PIA10796: Microscopic Comparison of Airfall Dust to Martian Soil
Target Name: Mars
Is a satellite of: Sol (our sun)
Mission: Phoenix
Spacecraft: Phoenix Mars Lander
Instrument: Optical Microscope
Product Size: 1273 x 1082 pixels (width x height)
Produced By: JPL
Full-Res TIFF: PIA10796.tif (4.137 MB)
Full-Res JPEG: PIA10796.jpg (121 kB)

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Original Caption Released with Image:

This pair of images taken by the Optical Microscope on NASA's Phoenix Mars Lander offers a side-by-side comparison of an airfall dust sample collected on a substrate exposed during landing (left) and a soil sample scooped up from the surface of the ground beside the lander. In both cases the sample is collected on a silicone substrate, which provides a sticky surface holding sample particles for observation by the microscope.

Similar fine particles at the resolution limit of the microscope are seen in both samples, indicating that the soil has formed from settling of dust.

The microscope took the image on the left during Phoenix's Sol 9 (June 3, 2008), or the ninth Martian day after landing. It took the image on the right during Sol 17 (June 11, 2008).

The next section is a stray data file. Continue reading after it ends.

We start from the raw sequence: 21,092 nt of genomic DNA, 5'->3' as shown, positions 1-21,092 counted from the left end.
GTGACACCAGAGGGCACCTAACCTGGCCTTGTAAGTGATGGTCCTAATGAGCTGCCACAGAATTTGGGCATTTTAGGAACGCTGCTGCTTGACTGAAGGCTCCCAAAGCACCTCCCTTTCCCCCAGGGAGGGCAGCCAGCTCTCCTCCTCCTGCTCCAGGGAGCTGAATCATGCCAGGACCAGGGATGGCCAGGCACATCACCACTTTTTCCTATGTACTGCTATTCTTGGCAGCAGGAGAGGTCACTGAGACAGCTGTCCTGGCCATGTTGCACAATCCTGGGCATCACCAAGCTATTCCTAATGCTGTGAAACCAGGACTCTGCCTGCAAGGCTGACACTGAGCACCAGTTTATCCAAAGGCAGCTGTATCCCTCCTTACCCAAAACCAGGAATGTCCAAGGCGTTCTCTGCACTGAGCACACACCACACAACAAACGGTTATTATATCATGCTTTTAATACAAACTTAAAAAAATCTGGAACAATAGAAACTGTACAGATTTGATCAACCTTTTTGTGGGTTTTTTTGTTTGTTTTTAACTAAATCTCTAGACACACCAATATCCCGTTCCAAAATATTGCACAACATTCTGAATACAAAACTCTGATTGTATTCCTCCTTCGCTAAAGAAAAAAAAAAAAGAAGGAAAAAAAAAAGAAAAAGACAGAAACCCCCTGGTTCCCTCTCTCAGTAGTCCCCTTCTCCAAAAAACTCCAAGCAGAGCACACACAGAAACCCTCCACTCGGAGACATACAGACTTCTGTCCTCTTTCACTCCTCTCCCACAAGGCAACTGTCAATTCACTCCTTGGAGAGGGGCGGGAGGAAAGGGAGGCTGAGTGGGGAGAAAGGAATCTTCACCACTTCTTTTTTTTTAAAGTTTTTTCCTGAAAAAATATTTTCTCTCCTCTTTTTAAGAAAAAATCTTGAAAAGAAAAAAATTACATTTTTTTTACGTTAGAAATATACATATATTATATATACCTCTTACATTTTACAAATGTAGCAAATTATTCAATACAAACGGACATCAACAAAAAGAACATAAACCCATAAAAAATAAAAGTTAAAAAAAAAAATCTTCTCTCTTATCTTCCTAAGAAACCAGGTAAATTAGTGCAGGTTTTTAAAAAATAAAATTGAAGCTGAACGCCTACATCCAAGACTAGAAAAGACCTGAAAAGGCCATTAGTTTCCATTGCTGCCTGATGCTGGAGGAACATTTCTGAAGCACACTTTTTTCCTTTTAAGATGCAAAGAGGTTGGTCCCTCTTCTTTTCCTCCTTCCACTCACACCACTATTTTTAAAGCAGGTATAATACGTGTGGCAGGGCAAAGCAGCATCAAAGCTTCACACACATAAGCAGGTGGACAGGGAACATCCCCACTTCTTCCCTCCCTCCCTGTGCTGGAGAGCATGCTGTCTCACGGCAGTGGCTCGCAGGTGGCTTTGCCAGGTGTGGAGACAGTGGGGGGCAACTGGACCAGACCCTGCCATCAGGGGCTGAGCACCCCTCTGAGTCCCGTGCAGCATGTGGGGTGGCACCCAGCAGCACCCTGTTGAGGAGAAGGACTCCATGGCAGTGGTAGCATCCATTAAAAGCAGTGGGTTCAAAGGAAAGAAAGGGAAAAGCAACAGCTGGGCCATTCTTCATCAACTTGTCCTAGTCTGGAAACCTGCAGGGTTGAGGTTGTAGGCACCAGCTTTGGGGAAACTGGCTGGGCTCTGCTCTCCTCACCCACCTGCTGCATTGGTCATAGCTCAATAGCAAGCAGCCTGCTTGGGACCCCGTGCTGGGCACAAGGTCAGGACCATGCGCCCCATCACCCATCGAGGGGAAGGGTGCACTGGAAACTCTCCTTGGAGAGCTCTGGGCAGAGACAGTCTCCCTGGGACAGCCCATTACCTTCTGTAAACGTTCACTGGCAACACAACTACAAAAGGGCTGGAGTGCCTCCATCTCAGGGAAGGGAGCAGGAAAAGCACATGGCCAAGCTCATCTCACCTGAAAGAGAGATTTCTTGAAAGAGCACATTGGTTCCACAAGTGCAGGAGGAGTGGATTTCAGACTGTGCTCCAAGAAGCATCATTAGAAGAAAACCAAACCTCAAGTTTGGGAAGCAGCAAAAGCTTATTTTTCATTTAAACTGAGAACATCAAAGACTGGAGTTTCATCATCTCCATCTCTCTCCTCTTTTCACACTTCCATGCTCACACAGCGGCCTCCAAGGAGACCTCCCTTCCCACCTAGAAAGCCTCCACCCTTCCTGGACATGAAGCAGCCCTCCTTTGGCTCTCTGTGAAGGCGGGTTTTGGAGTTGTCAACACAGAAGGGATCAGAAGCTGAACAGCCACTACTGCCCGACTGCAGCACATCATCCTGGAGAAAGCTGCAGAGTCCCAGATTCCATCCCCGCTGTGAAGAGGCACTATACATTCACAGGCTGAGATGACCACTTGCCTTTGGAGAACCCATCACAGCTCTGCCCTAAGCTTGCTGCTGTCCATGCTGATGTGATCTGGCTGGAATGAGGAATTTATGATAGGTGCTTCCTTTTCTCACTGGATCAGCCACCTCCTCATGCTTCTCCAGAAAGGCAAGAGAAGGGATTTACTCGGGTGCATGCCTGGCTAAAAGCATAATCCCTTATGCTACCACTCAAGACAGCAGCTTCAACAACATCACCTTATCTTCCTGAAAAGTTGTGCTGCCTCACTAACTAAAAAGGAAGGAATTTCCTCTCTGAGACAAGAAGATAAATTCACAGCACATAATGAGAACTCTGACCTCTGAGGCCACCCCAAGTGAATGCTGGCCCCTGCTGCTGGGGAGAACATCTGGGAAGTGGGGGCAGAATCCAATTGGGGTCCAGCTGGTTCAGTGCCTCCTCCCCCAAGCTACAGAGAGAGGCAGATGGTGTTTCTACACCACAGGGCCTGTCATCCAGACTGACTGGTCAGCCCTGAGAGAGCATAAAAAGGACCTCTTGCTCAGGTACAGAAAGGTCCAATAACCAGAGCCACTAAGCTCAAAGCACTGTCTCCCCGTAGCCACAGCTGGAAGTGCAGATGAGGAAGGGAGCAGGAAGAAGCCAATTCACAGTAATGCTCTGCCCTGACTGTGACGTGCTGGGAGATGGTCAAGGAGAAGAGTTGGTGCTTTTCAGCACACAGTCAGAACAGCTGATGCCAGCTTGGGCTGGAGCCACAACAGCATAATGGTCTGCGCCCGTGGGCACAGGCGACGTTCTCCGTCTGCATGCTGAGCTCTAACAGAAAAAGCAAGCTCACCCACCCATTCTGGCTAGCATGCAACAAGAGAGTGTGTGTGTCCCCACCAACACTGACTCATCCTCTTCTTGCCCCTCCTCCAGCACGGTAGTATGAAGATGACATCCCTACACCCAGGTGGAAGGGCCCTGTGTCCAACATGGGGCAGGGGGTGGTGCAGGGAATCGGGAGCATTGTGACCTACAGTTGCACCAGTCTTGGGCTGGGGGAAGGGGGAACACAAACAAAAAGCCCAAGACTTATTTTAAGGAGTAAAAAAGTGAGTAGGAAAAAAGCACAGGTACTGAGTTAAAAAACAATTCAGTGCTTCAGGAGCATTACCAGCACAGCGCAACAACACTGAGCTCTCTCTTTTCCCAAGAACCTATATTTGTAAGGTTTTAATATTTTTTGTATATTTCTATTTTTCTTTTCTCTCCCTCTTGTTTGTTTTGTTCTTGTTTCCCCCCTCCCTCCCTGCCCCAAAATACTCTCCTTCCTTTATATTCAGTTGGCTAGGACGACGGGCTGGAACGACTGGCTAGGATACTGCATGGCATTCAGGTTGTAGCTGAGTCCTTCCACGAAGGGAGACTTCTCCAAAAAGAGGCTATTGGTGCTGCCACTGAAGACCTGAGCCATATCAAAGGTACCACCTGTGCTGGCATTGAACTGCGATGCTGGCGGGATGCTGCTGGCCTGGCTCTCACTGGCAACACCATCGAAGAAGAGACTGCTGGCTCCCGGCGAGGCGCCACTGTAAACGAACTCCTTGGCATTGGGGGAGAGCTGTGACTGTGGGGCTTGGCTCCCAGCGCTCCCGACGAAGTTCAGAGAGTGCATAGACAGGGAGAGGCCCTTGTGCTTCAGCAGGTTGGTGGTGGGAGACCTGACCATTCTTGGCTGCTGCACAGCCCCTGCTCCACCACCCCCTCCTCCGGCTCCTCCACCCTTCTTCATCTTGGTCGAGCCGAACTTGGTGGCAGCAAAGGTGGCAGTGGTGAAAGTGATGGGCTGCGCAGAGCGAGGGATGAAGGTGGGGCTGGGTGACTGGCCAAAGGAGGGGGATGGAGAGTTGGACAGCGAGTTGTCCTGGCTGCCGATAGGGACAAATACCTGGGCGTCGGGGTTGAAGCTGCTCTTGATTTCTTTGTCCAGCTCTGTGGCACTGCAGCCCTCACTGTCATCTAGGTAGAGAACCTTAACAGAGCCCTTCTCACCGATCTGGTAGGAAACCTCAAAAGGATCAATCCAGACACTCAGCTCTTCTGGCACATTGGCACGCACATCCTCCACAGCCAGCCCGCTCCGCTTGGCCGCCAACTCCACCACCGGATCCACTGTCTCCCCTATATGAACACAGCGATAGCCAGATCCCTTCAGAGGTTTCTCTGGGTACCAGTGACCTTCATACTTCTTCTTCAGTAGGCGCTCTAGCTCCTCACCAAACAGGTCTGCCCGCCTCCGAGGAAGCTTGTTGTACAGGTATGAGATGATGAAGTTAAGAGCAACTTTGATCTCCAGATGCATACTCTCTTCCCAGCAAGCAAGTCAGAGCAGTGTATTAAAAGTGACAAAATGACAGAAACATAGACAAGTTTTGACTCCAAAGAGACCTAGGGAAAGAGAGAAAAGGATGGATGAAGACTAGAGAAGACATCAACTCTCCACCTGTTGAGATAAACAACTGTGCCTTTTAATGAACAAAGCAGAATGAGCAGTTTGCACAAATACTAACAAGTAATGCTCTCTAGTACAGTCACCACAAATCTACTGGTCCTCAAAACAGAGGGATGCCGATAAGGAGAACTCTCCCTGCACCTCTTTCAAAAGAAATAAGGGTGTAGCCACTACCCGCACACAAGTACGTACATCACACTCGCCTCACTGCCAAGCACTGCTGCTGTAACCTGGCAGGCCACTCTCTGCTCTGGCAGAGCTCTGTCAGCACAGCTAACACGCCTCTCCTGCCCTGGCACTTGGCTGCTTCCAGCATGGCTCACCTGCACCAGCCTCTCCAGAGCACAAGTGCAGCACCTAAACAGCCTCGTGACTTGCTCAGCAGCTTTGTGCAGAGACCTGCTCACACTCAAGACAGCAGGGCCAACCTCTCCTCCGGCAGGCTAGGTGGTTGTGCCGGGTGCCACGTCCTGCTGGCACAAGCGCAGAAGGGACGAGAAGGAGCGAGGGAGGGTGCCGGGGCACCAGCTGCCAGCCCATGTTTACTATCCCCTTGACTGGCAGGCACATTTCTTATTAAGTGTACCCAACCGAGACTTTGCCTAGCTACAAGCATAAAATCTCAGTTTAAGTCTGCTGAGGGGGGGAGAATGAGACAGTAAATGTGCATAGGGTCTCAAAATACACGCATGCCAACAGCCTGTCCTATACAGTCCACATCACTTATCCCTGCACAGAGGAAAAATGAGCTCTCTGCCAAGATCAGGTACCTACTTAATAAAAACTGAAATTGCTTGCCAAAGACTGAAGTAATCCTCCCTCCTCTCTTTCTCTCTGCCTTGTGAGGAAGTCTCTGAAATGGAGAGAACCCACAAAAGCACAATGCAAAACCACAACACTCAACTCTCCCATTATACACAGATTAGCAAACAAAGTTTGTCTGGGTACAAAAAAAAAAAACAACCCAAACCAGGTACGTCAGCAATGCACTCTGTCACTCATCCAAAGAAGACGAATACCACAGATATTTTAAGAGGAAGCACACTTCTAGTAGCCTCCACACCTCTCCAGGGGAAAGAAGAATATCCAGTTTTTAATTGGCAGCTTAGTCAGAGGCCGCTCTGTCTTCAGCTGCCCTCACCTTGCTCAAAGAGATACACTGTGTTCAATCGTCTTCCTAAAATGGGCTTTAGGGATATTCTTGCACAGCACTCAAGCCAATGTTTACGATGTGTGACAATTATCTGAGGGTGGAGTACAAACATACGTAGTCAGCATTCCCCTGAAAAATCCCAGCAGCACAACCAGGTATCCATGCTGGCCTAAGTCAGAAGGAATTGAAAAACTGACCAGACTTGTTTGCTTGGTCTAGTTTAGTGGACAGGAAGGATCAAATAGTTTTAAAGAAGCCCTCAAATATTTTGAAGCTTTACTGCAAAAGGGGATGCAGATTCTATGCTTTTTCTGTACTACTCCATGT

The scale bar is 1 millimeter (0.04 inch).

The Phoenix Mission is led by the University of Arizona, Tucson, on behalf of NASA. Project management of the mission is by NASA’s Jet Propulsion Laboratory, Pasadena, Calif. Spacecraft development is by Lockheed Martin Space Systems, Denver.

Photojournal Note: As planned, the Phoenix lander, which landed May 25, 2008 23:53 UTC, ended communications in November 2008, about six months after landing, when its solar panels ceased operating in the dark Martian winter.

Image Credit:
NASA/JPL-Caltech/University of Arizona

Image Addition Date:
2008-06-13